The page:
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War Comes to Mali

Al Qaeda advances under cover of tribal conflict.

Feb 20, 2012, Vol. 17, No. 22 • By ROGER KAPLAN
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Last week’s fighting and MDF losses, confirmed by MDF spokesman Capt. Seydou Coulibalay, indicate that the reports concerning the collapse of the Mali-Tuareg peace signed in 1996 are only too accurate. A key question for American military analysts is the extent to which the Tuareg MNLA (National Liberation Movement of the Azawad), which is claiming credit for the offensive, is, at least tactically, working with Al Qaeda in the Islamic Maghreb (AQMI). The Tuareg are not known for violent religious zealotry, but as a small people with true grievances, they are no strangers to the adage about the enemy of one’s enemy.

There is a consensus among observers here that Mali is suffering some of the unintended consequences of NATO’s splendid little war in support of Libya’s anti-Qaddafi forces last year. They note that the renewal of irredentism among the Tuareg and the resort to arms of several of the new or newly reconstituted “national liberation” movements amongst this nomadic Berber people, culturally distinct from the Mandé-related groups in Mali’s south, followed directly on the overthrow of the Qaddafi regime. Tuareg serving in the Libyan armed forces, as well as auxiliaries who fought for the regime during the civil war, returned home, according to military analysts, with huge stocks of modern weaponry and a renewed appreciation of military power as an instrument of political change.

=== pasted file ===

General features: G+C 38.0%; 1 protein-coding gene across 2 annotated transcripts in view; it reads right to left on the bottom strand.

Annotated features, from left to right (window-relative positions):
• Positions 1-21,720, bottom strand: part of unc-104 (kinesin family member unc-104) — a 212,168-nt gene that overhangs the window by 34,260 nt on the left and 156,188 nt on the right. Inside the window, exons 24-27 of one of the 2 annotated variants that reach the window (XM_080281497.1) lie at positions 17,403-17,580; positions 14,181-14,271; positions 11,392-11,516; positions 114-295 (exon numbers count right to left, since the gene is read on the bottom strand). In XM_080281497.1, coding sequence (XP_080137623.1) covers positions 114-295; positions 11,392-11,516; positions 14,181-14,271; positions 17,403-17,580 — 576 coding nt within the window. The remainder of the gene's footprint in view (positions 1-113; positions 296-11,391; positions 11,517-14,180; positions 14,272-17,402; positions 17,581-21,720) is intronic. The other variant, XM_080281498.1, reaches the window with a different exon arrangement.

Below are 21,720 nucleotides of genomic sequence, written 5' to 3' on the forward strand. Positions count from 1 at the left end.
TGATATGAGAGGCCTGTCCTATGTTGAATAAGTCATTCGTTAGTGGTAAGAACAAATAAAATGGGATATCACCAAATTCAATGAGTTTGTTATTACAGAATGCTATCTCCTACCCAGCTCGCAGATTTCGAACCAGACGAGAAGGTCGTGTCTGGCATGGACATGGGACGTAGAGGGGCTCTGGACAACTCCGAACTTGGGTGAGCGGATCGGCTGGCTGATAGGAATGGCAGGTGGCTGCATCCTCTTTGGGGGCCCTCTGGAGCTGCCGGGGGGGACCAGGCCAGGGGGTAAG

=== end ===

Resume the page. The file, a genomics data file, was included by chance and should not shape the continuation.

AQMI benefited from the Libyan civil war to the degree it has involved itself in the new Libyan regime but also, perversely, to the degree it has found ways of convincing the Tuareg that they can be helpful in the ancient Saharan conflicts left unresolved—in some ways exacerbated—by the end of colonialism 50 years ago. Although there is no evidence AQMI fighters took part in last month’s offensive in the north, an upsurge of their hit-and-run activities has been felt throughout the region. Malian officials insist they are dealing with bandits flying under the false flags of Islam and tribal-ethnic politics. 

Keen to protect the “Malian model” of democratic and economic liberalization in Africa, American diplomats and military officials find themselves dealing with a new front in the continuing clash of civilizations. Surely they are prepared for all the complexities that—one may hope—they have learned to expect.

Roger Kaplan, a longtime contributor, is embedded with the 53rd Airlift Squadron, United States Air Force.

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